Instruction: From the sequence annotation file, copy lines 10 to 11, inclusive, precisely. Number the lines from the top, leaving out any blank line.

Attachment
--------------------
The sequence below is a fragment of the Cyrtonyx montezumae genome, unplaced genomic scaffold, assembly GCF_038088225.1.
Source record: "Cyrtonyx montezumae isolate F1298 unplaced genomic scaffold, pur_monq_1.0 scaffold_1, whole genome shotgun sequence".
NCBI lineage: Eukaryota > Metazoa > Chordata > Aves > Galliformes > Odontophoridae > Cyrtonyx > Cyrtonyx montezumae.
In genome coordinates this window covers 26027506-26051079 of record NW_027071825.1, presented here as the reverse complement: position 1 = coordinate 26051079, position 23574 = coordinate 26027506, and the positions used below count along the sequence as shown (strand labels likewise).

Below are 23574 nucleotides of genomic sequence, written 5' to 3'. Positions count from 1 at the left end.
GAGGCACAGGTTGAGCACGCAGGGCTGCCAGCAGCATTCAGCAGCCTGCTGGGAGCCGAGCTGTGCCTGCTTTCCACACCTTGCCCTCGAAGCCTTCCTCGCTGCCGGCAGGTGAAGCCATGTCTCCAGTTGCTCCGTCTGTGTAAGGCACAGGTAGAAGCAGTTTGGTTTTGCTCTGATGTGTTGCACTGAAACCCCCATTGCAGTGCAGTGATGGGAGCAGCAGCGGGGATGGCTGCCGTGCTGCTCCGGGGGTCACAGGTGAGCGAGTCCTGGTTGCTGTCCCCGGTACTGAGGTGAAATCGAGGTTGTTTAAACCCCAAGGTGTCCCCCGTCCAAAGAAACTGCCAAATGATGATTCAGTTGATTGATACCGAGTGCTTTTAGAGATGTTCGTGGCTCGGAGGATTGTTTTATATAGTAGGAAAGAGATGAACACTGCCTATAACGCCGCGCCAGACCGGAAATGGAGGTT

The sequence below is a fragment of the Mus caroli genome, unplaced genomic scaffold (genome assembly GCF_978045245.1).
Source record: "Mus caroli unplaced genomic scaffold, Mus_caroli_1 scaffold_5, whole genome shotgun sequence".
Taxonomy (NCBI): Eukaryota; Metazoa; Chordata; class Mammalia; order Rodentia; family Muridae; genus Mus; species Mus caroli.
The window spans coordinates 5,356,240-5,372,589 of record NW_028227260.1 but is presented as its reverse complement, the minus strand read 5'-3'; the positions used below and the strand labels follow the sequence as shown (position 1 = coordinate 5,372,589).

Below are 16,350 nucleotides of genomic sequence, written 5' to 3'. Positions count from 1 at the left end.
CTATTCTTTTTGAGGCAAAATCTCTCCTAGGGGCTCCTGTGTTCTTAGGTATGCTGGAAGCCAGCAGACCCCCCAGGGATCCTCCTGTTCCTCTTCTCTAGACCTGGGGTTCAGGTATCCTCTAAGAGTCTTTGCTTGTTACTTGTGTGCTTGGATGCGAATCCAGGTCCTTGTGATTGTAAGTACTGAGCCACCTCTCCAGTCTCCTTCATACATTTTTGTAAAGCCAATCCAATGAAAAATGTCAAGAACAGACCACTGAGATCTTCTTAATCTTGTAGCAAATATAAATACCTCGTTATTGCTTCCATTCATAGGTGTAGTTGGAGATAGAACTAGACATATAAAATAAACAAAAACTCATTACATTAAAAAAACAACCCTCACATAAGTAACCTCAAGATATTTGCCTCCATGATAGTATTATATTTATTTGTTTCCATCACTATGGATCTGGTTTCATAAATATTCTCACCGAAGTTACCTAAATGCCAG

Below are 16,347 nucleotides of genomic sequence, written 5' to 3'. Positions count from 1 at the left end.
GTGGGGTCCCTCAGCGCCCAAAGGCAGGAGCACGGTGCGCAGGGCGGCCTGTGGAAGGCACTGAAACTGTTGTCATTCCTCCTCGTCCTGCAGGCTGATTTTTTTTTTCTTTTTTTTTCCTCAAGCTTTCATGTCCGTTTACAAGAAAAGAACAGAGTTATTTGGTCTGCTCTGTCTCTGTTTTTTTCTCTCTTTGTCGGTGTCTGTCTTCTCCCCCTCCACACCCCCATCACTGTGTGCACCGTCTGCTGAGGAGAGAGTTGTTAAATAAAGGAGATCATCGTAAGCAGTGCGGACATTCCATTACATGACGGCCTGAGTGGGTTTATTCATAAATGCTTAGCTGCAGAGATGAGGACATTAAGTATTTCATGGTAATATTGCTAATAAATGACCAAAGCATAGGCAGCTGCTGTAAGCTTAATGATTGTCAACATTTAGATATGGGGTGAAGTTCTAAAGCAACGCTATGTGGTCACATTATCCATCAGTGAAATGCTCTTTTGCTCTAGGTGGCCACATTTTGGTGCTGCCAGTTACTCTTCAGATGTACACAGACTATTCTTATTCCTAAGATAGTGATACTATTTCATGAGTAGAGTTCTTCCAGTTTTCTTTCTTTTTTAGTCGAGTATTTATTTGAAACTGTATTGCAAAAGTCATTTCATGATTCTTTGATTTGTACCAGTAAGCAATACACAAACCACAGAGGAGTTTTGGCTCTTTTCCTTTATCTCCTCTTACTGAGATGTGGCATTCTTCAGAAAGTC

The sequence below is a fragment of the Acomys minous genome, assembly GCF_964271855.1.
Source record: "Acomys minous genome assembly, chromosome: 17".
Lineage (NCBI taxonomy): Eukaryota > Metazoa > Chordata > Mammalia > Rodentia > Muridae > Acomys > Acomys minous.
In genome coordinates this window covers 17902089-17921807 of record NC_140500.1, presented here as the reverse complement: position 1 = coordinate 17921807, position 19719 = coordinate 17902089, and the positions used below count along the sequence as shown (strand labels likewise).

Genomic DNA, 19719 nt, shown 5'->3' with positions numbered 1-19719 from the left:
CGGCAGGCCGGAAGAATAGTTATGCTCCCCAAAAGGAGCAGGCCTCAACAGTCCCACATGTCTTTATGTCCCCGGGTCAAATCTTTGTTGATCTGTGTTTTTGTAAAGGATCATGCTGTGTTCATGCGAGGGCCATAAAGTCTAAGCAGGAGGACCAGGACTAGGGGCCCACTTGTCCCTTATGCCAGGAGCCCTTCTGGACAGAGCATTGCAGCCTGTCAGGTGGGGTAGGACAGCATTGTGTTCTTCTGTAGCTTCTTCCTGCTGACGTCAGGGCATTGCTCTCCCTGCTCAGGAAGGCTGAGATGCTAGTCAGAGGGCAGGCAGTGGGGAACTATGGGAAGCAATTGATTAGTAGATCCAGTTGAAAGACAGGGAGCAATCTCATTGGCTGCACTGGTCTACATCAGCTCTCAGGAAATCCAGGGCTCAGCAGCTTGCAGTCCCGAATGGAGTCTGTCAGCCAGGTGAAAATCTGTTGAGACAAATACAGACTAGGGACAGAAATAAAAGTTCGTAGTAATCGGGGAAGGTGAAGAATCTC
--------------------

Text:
The window spans coordinates 5,356,240-5,372,589 of record NW_028227260.1 but is presented as its reverse complement, the minus strand read 5'-3'; the positions used below and the strand labels follow the sequence as shown (position 1 = coordinate 5,372,589).

Below are 16,350 nucleotides of genomic sequence, written 5' to 3'. Positions count from 1 at the left end.